Report from session on communication from the Scottish Autism PARC Fringe


In November 2018, the charity Scottish Autism held a two-day conference in Glasgow, and alongside this, there was a series of fringe events convened by PARC. I organised and chaired a session on the theme of ‘Communication’ as part of the PARC Fringe.

There were four presentations which were interspersed with related videos and discussions on topics which had been decided in advance. In summary:

Dr Marion Hersh discussed the use of AACs (Augmentative and Alternative Communication) as a way to expand opportunities and not restrict them i.e. to enable people to express more than the basics. Marion explained, for example, that a lot of systems for speech support such as PECS (Picture Exchange Communication System) were developed without the input of end-users, including their layout.

Dr Wenn Lawson talked about the importance of gaining recognition of the communication styles of non-speakers, and underlined the need to provide people who use typing to communicate with the time and patience they might need.

Dr Dinah Murray spoke about her work on the National Task Force, including plans to enable progression in training for care workers to result in them being in charge of communication, for example, rather than moving into management.

I summarised my own research findings on the communication of autistic children and adults as well my plans to develop a strengths-based model of communication support for use in schools.

We had two discussion topics (having started with three, but Wenn had covered quite a lot in his presentation in relation to one of them, so we decided not to go over the same ground again). I didn’t know all of the people present, and so it isn’t possible to credit individuals with their suggestions and comments, as I explained at the time to the session participants.

Discussion 1
‘When attempting to understand and collect the views and perspectives of autistic people, are there better expressions we can use than “listening to the voice” and “enabling the voice” etc., which place an emphasis on speaking? If so, what are they?’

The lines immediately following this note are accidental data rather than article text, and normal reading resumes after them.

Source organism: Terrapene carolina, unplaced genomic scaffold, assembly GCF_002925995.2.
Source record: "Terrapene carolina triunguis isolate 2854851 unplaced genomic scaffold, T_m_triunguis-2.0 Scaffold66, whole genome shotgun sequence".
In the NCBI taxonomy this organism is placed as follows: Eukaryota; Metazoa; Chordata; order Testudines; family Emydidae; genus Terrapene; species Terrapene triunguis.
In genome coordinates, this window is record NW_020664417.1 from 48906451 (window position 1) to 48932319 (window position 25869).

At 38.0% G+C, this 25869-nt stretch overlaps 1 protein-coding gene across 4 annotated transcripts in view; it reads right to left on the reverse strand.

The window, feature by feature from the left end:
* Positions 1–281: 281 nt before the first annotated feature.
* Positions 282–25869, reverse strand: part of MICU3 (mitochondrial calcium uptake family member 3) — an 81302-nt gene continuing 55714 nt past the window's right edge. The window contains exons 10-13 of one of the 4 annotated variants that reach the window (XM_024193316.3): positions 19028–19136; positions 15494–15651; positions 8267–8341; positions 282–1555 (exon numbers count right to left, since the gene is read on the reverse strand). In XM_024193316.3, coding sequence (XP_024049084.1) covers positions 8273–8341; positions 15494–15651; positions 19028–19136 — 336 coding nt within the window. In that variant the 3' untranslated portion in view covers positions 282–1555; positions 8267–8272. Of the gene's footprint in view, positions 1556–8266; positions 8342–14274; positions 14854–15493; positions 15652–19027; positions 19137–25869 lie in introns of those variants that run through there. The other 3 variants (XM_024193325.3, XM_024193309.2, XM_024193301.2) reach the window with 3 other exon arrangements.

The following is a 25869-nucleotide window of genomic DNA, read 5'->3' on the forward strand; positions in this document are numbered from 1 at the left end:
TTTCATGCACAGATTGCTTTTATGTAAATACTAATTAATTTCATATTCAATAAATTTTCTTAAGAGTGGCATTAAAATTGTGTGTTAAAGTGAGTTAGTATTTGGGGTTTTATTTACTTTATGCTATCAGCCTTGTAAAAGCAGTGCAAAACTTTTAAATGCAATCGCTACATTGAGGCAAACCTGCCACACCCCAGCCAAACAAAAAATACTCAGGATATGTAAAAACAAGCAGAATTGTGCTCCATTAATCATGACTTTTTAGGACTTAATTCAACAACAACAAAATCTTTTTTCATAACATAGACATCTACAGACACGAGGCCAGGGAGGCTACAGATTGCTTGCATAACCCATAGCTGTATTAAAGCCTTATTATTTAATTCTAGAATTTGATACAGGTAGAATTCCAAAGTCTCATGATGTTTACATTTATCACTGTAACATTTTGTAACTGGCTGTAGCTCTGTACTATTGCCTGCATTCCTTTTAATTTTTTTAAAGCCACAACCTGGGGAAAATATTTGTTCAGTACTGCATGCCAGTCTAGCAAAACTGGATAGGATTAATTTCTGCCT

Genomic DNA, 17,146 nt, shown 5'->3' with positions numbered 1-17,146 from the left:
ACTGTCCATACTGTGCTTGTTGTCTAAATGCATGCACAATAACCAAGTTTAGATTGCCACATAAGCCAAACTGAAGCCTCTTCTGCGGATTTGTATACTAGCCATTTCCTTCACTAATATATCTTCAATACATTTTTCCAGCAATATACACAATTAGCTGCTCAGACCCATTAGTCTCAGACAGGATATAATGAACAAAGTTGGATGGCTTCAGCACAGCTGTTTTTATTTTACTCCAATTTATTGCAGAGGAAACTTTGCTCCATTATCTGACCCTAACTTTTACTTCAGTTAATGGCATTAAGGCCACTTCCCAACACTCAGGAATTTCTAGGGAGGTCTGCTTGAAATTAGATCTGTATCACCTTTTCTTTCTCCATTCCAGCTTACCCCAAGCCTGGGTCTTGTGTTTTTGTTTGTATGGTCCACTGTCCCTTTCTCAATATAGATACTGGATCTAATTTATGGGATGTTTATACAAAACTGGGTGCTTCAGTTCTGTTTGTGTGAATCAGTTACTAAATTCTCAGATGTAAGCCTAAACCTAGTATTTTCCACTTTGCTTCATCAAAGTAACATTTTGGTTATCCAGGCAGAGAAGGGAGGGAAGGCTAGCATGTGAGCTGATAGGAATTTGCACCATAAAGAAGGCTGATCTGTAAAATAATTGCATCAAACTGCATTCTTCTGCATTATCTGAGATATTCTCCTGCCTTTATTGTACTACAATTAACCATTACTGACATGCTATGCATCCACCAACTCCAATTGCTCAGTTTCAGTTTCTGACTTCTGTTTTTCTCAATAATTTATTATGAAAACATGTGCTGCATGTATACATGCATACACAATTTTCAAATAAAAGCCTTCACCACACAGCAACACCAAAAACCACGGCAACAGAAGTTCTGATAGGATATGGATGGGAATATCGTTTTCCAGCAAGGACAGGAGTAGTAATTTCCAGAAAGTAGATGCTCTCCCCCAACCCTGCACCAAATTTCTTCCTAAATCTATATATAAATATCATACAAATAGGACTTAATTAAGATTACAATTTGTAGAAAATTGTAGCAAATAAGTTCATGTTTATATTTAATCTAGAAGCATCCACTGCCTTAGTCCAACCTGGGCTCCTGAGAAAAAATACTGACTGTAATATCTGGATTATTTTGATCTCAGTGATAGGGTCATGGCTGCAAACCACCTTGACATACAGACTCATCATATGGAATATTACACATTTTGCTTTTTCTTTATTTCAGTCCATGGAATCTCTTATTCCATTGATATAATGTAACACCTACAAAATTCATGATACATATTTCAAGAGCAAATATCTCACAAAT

Suggestions and comments:
• “Attending to the perspective of”
• Using Photovoice
• It’s about relinquishing power, and being explicit about that power
• Sharing the power/sharing agency
• Having a platform/providing a means
• Changing the frame
• Shifting the attention/perspective
• Attending to autistic people/removing barriers

Discussion 2
‘What changes or adjustments should be made at public events – e.g. conferences, public meetings, debates – so that people who don’t use speech as a primary means of communication, or who experience inconsistencies in their ability to use speech, can take part and contribute?’

Suggestions and comments:
• Video submissions
• Being able to submit questions in advance
• Being able to submit questions via typing/writing (a possibility we had for the Communication session)
• Seeing presentation slides in advance
• Having a text version of slides
• More technology generally is needed
• Having pauses/silences after each question

Marion also made the point that generally, conferences are very intense and rushed and that there is a need to slow things down to make them more accessible for autistic people.

Obviously, there is a very long way to go in all of these areas, and our own session relied on speech to a relatively high degree. However, the more these issues are aired, the more the range of communication modes used by autistic people (and others) will be recognised, valued and supported. My own particular wish is that autism conferences pay much greater attention to the communication needs and modes of autistic people, an understanding of which, if anything, seems to be going into reverse, if my own experiences are anything to go by.

Many thanks to PARC and to Kabie Brook in particular for the hard work that went into organising the Fringe event, and to Scottish Autism for their generous funding.

Dr Rebecca Wood.

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